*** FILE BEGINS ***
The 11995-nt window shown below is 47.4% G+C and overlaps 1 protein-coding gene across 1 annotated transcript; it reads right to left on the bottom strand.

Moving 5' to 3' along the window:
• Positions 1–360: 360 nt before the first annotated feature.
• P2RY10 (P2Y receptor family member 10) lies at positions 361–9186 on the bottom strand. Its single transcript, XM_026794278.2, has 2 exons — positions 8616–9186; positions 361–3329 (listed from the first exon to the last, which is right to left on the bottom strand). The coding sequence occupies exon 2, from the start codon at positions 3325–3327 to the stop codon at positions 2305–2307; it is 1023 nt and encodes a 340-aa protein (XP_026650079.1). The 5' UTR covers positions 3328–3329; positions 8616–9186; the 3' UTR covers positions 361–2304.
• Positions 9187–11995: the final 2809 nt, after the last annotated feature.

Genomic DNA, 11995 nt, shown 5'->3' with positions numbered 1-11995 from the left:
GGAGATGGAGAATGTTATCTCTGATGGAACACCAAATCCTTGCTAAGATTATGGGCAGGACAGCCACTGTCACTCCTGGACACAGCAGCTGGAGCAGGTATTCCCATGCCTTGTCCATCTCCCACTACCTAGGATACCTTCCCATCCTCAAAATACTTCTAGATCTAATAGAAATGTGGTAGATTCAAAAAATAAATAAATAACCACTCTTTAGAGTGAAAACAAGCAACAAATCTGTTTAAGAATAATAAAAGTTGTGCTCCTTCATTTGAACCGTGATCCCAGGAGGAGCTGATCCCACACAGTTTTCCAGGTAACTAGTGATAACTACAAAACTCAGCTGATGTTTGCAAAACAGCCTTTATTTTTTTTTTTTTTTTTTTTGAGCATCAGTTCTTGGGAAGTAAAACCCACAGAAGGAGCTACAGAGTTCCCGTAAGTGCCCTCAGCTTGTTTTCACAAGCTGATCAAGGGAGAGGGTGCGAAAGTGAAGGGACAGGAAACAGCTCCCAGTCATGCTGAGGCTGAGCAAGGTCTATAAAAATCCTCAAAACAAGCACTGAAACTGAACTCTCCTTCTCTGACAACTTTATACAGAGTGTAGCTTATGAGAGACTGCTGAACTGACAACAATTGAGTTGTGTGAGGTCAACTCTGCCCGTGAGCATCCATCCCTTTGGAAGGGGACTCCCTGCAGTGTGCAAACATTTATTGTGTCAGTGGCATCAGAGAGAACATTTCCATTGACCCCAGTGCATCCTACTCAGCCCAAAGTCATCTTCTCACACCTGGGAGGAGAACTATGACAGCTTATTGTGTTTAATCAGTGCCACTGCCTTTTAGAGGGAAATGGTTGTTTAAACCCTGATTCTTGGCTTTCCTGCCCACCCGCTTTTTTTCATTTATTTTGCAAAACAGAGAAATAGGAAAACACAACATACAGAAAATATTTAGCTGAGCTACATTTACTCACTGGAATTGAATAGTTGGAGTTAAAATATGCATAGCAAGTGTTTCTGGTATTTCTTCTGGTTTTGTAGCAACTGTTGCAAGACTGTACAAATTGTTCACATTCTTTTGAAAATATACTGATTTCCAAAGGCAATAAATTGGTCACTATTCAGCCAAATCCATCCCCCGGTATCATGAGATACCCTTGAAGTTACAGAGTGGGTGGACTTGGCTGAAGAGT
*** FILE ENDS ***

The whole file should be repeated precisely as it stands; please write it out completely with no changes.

The 11995-nt window shown below is 47.4% G+C and overlaps 1 protein-coding gene across 1 annotated transcript; it reads right to left on the bottom strand.

Moving 5' to 3' along the window:
• Positions 1–360: 360 nt before the first annotated feature.
• P2RY10 (P2Y receptor family member 10) lies at positions 361–9186 on the bottom strand. Its single transcript, XM_026794278.2, has 2 exons — positions 8616–9186; positions 361–3329 (listed from the first exon to the last, which is right to left on the bottom strand). The coding sequence occupies exon 2, from the start codon at positions 3325–3327 to the stop codon at positions 2305–2307; it is 1023 nt and encodes a 340-aa protein (XP_026650079.1). The 5' UTR covers positions 3328–3329; positions 8616–9186; the 3' UTR covers positions 361–2304.
• Positions 9187–11995: the final 2809 nt, after the last annotated feature.

Genomic DNA, 11995 nt, shown 5'->3' with positions numbered 1-11995 from the left:
GGAGATGGAGAATGTTATCTCTGATGGAACACCAAATCCTTGCTAAGATTATGGGCAGGACAGCCACTGTCACTCCTGGACACAGCAGCTGGAGCAGGTATTCCCATGCCTTGTCCATCTCCCACTACCTAGGATACCTTCCCATCCTCAAAATACTTCTAGATCTAATAGAAATGTGGTAGATTCAAAAAATAAATAAATAACCACTCTTTAGAGTGAAAACAAGCAACAAATCTGTTTAAGAATAATAAAAGTTGTGCTCCTTCATTTGAACCGTGATCCCAGGAGGAGCTGATCCCACACAGTTTTCCAGGTAACTAGTGATAACTACAAAACTCAGCTGATGTTTGCAAAACAGCCTTTATTTTTTTTTTTTTTTTTTTTGAGCATCAGTTCTTGGGAAGTAAAACCCACAGAAGGAGCTACAGAGTTCCCGTAAGTGCCCTCAGCTTGTTTTCACAAGCTGATCAAGGGAGAGGGTGCGAAAGTGAAGGGACAGGAAACAGCTCCCAGTCATGCTGAGGCTGAGCAAGGTCTATAAAAATCCTCAAAACAAGCACTGAAACTGAACTCTCCTTCTCTGACAACTTTATACAGAGTGTAGCTTATGAGAGACTGCTGAACTGACAACAATTGAGTTGTGTGAGGTCAACTCTGCCCGTGAGCATCCATCCCTTTGGAAGGGGACTCCCTGCAGTGTGCAAACATTTATTGTGTCAGTGGCATCAGAGAGAACATTTCCATTGACCCCAGTGCATCCTACTCAGCCCAAAGTCATCTTCTCACACCTGGGAGGAGAACTATGACAGCTTATTGTGTTTAATCAGTGCCACTGCCTTTTAGAGGGAAATGGTTGTTTAAACCCTGATTCTTGGCTTTCCTGCCCACCCGCTTTTTTTCATTTATTTTGCAAAACAGAGAAATAGGAAAACACAACATACAGAAAATATTTAGCTGAGCTACATTTACTCACTGGAATTGAATAGTTGGAGTTAAAATATGCATAGCAAGTGTTTCTGGTATTTCTTCTGGTTTTGTAGCAACTGTTGCAAGACTGTACAAATTGTTCACATTCTTTTGAAAATATACTGATTTCCAAAGGCAATAAATTGGTCACTATTCAGCCAAATCCATCCCCCGGTATCATGAGATACCCTTGAAGTTACAGAGTGGGTGGACTTGGCTGAAGAGT